Russia’s wartime production fuels its economy 

Conflict & Justice

Ukrainian troops have withdrawn from some of their positions in the Donetsk region as Russian troops have advanced. Military production has increased significantly in Russia as one of the anchors of its wartime economy, which is projected to grow over the next year, despite heavy international sanctions. 

‘Patriots’: A play about 1990s Russia debuts on Broadway

Riot police check spectators' bags as they guard an area at the Oktyabrsky Concert Hall prior to the concert of the rock group Picnic and the symphony orchestra Tavrichesky, in St. Petersburg, Russia, March 27, 2024.

Central Asians in Russia face increased scrutiny, discrimination after mass shooting 

Police officers walk near the Basmanny District Court in Moscow, Russia, Sunday, March 24, 2024.

Politics over intelligence: Crocus Hall shooting in Moscow raises security concerns

A US Abrams Tank is part of NATO military excercises at the Ādaži military base, outside of Riga, Latvia.

‘We have to prepare’: NATO conducts biggest military exercises since Cold War

Russian President Vladimir Putin gestures while speaking during an interview with a Russian state-owned media organization in Moscow, Russia, Tuesday, March 12, 2024.

Russians have ‘limited ability’ to monitor a presidential election that favors Putin. Some are still trying.


Russia is holding presidential elections on March 15, and results are nearly a given. Vladimir Putin has been in power in Russia since 1999 — as president or prime minister — and he’s looking to secure his fifth term in office. Yet, some Russians are still trying to monitor the elections to point out various irregularities and falsifications.

Bohdan Danyliv is the drone project coordinator with the Prytula Foundation, a Kyiv-based non-profit that helps provide equipment for the Ukrainian military.

‘War of drones’: Ukrainians step up drone production in fight against Russia


It’s been nearly two years since Russia began its full-scale invasion of Ukraine. With military aid held up in the US Congress, there are widespread reports that Ukraine is beginning to ration its ammunition. Drone manufacturing is one way Ukrainians are trying to become more self-reliant as the war continues. The World’s Daniel Ofman reports from Kyiv.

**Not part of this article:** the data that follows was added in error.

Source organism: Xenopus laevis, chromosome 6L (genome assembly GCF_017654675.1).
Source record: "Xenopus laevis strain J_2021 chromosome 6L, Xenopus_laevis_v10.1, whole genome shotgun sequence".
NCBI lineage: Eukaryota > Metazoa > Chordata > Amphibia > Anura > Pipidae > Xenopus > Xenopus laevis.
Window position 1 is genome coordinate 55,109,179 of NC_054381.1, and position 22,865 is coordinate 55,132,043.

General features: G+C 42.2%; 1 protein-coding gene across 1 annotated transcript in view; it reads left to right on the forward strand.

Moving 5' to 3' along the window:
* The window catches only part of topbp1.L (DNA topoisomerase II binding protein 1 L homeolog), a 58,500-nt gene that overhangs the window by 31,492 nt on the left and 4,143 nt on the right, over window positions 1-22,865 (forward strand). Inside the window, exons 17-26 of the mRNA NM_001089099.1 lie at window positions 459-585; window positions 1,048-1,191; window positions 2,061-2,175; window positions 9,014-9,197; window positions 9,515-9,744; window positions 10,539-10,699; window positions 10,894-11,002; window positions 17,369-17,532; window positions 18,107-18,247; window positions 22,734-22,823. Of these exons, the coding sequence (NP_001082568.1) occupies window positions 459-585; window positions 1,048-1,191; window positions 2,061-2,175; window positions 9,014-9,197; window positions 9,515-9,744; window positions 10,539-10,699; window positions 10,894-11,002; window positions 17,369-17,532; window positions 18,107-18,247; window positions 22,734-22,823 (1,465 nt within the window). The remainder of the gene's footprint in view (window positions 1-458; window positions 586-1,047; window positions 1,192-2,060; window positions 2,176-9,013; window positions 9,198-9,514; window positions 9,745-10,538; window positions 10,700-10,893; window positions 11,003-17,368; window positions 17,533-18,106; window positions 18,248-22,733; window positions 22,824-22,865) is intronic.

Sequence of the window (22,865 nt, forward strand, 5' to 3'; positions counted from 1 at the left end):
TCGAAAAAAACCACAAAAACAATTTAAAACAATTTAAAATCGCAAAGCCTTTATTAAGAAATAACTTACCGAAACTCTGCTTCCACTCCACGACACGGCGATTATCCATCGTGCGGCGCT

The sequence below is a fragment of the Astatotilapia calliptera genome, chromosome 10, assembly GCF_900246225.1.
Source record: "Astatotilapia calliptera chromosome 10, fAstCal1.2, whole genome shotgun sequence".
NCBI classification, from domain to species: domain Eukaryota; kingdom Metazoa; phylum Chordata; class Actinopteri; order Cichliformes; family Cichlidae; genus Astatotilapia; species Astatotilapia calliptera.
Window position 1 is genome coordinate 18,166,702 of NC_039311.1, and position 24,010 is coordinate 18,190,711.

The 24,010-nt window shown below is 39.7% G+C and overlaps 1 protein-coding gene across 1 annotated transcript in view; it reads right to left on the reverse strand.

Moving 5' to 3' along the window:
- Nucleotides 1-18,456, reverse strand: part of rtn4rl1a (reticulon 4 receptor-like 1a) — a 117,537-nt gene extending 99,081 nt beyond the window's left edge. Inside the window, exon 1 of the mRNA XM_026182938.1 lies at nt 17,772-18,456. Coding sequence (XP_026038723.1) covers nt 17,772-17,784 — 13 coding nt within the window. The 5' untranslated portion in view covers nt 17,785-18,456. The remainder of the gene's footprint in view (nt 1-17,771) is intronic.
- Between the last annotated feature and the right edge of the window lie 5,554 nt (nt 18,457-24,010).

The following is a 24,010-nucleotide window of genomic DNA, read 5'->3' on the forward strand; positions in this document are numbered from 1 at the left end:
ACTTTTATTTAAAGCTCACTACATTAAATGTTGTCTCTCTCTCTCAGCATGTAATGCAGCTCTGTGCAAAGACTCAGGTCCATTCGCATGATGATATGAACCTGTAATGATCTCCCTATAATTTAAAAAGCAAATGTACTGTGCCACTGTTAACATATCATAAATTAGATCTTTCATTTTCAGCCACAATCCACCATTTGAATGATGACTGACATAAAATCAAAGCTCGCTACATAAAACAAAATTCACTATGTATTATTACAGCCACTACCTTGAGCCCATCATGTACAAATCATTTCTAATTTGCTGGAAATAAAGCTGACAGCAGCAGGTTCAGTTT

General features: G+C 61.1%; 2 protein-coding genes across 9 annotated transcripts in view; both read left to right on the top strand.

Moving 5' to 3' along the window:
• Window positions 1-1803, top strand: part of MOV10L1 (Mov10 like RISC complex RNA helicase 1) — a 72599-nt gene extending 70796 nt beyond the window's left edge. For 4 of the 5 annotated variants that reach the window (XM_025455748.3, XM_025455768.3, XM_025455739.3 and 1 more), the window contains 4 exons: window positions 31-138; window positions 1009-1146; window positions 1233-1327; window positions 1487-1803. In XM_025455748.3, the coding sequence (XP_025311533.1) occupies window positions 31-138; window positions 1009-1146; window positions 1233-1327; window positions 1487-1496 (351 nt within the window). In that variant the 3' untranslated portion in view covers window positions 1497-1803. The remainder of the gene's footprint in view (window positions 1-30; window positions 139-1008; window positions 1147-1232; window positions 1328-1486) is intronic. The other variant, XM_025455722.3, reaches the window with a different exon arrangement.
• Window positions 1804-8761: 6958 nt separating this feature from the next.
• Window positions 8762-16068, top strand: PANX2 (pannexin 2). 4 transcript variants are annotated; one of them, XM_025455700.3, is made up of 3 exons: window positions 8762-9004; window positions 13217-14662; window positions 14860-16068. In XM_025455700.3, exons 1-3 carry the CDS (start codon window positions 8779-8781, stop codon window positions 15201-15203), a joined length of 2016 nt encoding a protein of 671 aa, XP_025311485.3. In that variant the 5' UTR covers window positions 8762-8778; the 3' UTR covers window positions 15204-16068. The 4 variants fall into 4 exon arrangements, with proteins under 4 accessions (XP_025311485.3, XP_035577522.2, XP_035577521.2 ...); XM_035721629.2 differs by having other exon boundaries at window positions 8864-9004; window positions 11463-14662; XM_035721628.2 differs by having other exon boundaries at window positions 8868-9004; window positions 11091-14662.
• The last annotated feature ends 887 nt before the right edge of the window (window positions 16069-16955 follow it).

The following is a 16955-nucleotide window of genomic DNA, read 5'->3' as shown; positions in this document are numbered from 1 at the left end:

Undersecretary of State Victoria Nuland speaking at a Senate Committee hearing

What options does the US have following Navalny’s death?


President Joe Biden warned Russia in 2021 that it would face “devastating” consequences if opposition leader Alexei Navalny were to die in prison. On Friday, the White House announced more than 500 new sanctions on Russia. The World’s host Marco Werman speaks with Undersecretary of State for Political Affairs Victoria Nuland about Washington’s other options.

These students are in a classroom within Kharkiv's underground school system, which launched to protect students from Russian attacks in a city by the frontlines.

These Ukrainian students attend an underground school to protect them from Russian strikes


Life for children across Ukraine has changed significantly since Russia’s full-scale invasion, almost two years ago. When air raid sirens go off, students are forced to run to bomb shelters. In Kharkiv, Ukraine’s second-largest city, air raid sirens are more frequent because of the city’s proximity to the Russian border. The World’s Daniel Ofman reports from a local underground school in Kharkiv.

Serhiy Ivanov is a goalkeeper with Ukraine's first amputee soccer club. 

‘Keep on living’: Wounded vets in Ukraine establish first amputee soccer club


Since Russia launched its full-scale invasion of Ukraine almost exactly two years ago, the city of Lviv has become a rehabilitation hub for soldiers injured in the war, including many who have lost a limb. As some complete their recovery, they are eager to get back into sports. The World’s Daniel Ofman reports from a soccer practice in Lviv.